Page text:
The world premiere of “Sea Fairies,” adapted by Fritz Lyon from the story by L. Frank Baum, will be presented in six performances at The Playhouse, 107 High St. Performances will take place Friday and Saturdays at 7:30 p.m. and Sundays at 2 p.m., May 18 through 27.

In this deep sea adventure, Zog the Terrible — part fish, part man, part beast, part sea serpent — is opposed by fellow sea serpent King Anko, who must save the Queen and Princess of the mermaids. Meanwhile, earth people Cap’n Bill and young friend Trot (a/k/a Mayre Griffiths) are magically enabled to live beneath the sea and join in the adventure before returning home to solid ground.

Mary Weaver — producer, director, teacher, founder of The Playhouse in 1994 — found Baum’s 1911 novel and asked Lyon to turn the story into a play.

“While I get to have my name stamped on the scripts and programs, alas this production isn’t about me, nor the small part I played this time. There was more happening behind the scenes than I might have anticipated,” Lyon said.

At The Playhouse, Weaver, who has been producing plays in Belfast for 30 years, works with children from age 5 on in Creative Acting sessions. Some students continue learning to act in Stagecraft and Production classes. Since last fall, six young people with several years’ experience as members of the Children’s Company have been working with Weaver to develop this play, celebrating the centennial of Baum’s vision of “Sea Fairies” and other creatures of the sea and land.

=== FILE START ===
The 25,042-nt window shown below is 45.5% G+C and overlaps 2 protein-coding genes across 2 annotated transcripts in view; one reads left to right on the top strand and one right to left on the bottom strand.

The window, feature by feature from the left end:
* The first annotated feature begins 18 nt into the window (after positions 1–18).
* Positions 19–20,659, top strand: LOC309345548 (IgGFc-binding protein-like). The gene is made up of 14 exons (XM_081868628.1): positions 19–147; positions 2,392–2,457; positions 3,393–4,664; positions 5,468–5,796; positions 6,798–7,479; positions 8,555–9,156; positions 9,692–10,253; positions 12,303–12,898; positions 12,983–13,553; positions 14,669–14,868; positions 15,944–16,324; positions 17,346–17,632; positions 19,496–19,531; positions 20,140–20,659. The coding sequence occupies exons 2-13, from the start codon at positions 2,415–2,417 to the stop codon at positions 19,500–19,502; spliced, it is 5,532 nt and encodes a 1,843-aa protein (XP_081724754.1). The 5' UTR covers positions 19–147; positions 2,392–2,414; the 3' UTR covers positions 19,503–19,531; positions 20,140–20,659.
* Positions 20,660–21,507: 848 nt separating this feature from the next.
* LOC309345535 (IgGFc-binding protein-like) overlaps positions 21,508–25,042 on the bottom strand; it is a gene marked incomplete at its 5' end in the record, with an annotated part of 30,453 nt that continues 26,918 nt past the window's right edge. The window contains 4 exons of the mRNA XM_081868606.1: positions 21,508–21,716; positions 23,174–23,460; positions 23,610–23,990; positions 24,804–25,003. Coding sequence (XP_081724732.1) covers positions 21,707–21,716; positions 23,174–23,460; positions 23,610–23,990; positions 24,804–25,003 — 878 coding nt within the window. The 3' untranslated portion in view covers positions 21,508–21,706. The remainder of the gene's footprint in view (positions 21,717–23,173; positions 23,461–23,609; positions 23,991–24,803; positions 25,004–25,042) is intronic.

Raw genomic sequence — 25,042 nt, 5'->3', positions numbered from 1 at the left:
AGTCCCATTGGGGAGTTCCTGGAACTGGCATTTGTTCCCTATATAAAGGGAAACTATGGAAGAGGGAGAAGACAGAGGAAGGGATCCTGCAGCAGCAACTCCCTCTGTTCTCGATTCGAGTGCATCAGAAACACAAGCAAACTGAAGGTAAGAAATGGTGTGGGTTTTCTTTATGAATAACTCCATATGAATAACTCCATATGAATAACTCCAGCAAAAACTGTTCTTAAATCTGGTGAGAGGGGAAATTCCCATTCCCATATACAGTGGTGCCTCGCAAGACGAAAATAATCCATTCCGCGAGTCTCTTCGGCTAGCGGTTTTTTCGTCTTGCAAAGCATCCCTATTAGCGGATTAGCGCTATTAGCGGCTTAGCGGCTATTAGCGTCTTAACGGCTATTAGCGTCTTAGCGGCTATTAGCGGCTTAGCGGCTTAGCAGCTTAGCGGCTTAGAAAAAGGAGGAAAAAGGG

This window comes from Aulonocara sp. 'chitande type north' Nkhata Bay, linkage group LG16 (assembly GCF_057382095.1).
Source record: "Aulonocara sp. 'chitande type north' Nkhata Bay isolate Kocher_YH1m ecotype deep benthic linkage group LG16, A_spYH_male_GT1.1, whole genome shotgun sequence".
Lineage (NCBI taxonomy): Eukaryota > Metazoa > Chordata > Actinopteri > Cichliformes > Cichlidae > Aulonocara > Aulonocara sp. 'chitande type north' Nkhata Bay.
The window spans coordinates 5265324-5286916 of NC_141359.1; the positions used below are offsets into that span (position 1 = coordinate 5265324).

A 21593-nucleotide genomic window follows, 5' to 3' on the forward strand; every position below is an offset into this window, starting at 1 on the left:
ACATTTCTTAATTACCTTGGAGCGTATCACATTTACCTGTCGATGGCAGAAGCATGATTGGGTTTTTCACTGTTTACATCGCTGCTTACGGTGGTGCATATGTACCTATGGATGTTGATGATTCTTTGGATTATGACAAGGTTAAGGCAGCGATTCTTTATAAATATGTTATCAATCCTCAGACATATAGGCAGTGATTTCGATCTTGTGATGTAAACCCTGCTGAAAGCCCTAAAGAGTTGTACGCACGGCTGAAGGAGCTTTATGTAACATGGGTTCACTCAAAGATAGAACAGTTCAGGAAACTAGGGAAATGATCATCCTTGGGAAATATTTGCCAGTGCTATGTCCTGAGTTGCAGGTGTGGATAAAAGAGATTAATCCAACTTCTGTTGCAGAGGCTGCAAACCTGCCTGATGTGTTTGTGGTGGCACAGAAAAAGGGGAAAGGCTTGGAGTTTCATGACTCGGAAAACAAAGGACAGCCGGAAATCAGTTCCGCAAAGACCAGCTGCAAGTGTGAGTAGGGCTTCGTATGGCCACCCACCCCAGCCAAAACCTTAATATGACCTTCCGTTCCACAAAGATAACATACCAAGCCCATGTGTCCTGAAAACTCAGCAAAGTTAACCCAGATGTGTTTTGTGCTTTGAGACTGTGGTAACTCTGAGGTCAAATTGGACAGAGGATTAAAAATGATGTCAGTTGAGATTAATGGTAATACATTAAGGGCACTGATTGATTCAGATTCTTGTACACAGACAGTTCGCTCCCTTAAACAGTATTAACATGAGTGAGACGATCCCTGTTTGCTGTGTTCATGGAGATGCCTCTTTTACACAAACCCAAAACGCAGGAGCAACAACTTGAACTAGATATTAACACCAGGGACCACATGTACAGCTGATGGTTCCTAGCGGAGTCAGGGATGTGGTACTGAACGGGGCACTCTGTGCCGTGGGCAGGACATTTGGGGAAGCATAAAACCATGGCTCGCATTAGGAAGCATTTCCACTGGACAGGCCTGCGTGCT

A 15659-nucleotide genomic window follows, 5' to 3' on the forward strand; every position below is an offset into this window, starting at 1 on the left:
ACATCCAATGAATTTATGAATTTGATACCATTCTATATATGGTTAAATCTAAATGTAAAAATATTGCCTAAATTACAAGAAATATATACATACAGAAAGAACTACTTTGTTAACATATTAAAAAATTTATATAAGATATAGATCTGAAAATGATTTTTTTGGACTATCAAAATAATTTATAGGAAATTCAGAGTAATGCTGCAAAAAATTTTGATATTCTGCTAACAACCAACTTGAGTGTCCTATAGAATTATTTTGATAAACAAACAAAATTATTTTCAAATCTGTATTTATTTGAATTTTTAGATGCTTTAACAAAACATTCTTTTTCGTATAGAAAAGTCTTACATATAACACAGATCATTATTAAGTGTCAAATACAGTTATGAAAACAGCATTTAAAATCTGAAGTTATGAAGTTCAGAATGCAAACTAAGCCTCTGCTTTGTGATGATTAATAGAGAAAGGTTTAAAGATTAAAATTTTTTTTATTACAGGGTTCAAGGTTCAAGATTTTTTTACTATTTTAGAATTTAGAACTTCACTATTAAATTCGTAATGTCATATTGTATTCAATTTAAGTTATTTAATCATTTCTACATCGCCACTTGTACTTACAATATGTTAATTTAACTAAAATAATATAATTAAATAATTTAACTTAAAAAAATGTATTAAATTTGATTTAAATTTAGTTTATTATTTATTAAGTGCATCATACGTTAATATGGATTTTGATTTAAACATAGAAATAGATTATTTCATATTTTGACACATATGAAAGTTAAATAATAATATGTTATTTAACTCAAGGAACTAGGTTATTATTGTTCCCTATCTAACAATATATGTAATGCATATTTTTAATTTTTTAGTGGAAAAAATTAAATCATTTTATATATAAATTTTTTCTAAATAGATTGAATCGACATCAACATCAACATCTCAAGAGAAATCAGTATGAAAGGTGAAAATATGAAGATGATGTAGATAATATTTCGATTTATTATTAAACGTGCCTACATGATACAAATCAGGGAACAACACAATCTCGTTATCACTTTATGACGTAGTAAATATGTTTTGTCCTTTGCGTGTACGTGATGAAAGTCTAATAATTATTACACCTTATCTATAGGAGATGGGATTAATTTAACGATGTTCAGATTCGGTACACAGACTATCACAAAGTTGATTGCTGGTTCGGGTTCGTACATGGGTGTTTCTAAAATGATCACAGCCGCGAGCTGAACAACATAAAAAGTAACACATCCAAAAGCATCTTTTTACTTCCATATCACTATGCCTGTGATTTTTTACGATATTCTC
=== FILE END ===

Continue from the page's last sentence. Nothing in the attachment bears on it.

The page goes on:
The students and Weaver talked about what worked and what did not work in each scene. The storyline and dramatic structure were reworked; some scenes and characters were cut; and speeches were simplified and tailored to each character. There were readings and more changes.

In recent weeks, rehearsals began with 11 young actors learning their lines and their blocking and interaction. Many larger-than-life puppets were created for this play, and four of the actors are puppeteers, doubling up parts of the variety of fish and sea creatures. There were matters of stage design that would require considerable effort plus tasks in designing lighting and puppets.

Thus, the actors are not just acting, they are learning how to produce the magic of theater from the ground up. They are learning the techniques of putting on a play all their own. Weaver said she expects that years from now, one or more of these youngsters will be producing theater on their own. Everybody involved helped to put on this show, which makes it a good example of what The Playhouse is all about — young and older people finding their wings onstage and backstage.

“Watch the show and see how and why The Playhouse is a longstanding community resource,” said Lyon.

“Sea Fairies” is recommended for all those age 5 and older. Tickets are $5 at the door. The Playhouse is an intimate theater with limited seating, so call 338-5777 for reservations.

Courier Publications’ A&E Editor Dagney C. Ernest can be reached at 207-594-4401 or dernest@courierpublicationsllc.com.